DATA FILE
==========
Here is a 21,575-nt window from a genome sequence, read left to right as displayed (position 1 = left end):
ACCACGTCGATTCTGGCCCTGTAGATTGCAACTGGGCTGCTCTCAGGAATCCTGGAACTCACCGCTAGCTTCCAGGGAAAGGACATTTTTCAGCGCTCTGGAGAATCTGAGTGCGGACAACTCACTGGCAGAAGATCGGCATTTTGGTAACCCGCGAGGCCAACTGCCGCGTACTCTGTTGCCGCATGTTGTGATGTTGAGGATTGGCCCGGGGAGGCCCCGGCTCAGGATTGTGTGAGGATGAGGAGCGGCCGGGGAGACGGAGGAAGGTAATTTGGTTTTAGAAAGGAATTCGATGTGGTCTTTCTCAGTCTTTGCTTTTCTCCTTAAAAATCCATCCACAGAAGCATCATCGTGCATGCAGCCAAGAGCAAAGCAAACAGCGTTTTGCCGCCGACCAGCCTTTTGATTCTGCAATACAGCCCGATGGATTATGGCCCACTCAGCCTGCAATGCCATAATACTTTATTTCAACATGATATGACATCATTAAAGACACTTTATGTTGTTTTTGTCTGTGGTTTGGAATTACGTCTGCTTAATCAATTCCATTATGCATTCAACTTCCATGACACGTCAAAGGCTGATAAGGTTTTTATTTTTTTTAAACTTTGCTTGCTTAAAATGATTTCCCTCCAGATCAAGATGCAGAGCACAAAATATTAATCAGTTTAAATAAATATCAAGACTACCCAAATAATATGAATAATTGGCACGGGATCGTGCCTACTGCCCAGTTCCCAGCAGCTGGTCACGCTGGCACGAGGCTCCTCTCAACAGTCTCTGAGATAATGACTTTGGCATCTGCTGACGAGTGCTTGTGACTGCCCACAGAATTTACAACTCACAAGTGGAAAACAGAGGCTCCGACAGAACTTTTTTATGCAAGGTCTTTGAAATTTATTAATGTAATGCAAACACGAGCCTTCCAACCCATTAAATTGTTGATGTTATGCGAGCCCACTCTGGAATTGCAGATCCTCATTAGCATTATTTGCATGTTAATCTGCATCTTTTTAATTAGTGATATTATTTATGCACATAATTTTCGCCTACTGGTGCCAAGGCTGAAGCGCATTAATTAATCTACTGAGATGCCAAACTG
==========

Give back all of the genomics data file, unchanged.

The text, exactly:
Here is a 21,575-nt window from a genome sequence, read left to right as displayed (position 1 = left end):
ACCACGTCGATTCTGGCCCTGTAGATTGCAACTGGGCTGCTCTCAGGAATCCTGGAACTCACCGCTAGCTTCCAGGGAAAGGACATTTTTCAGCGCTCTGGAGAATCTGAGTGCGGACAACTCACTGGCAGAAGATCGGCATTTTGGTAACCCGCGAGGCCAACTGCCGCGTACTCTGTTGCCGCATGTTGTGATGTTGAGGATTGGCCCGGGGAGGCCCCGGCTCAGGATTGTGTGAGGATGAGGAGCGGCCGGGGAGACGGAGGAAGGTAATTTGGTTTTAGAAAGGAATTCGATGTGGTCTTTCTCAGTCTTTGCTTTTCTCCTTAAAAATCCATCCACAGAAGCATCATCGTGCATGCAGCCAAGAGCAAAGCAAACAGCGTTTTGCCGCCGACCAGCCTTTTGATTCTGCAATACAGCCCGATGGATTATGGCCCACTCAGCCTGCAATGCCATAATACTTTATTTCAACATGATATGACATCATTAAAGACACTTTATGTTGTTTTTGTCTGTGGTTTGGAATTACGTCTGCTTAATCAATTCCATTATGCATTCAACTTCCATGACACGTCAAAGGCTGATAAGGTTTTTATTTTTTTTAAACTTTGCTTGCTTAAAATGATTTCCCTCCAGATCAAGATGCAGAGCACAAAATATTAATCAGTTTAAATAAATATCAAGACTACCCAAATAATATGAATAATTGGCACGGGATCGTGCCTACTGCCCAGTTCCCAGCAGCTGGTCACGCTGGCACGAGGCTCCTCTCAACAGTCTCTGAGATAATGACTTTGGCATCTGCTGACGAGTGCTTGTGACTGCCCACAGAATTTACAACTCACAAGTGGAAAACAGAGGCTCCGACAGAACTTTTTTATGCAAGGTCTTTGAAATTTATTAATGTAATGCAAACACGAGCCTTCCAACCCATTAAATTGTTGATGTTATGCGAGCCCACTCTGGAATTGCAGATCCTCATTAGCATTATTTGCATGTTAATCTGCATCTTTTTAATTAGTGATATTATTTATGCACATAATTTTCGCCTACTGGTGCCAAGGCTGAAGCGCATTAATTAATCTACTGAGATGCCAAACTG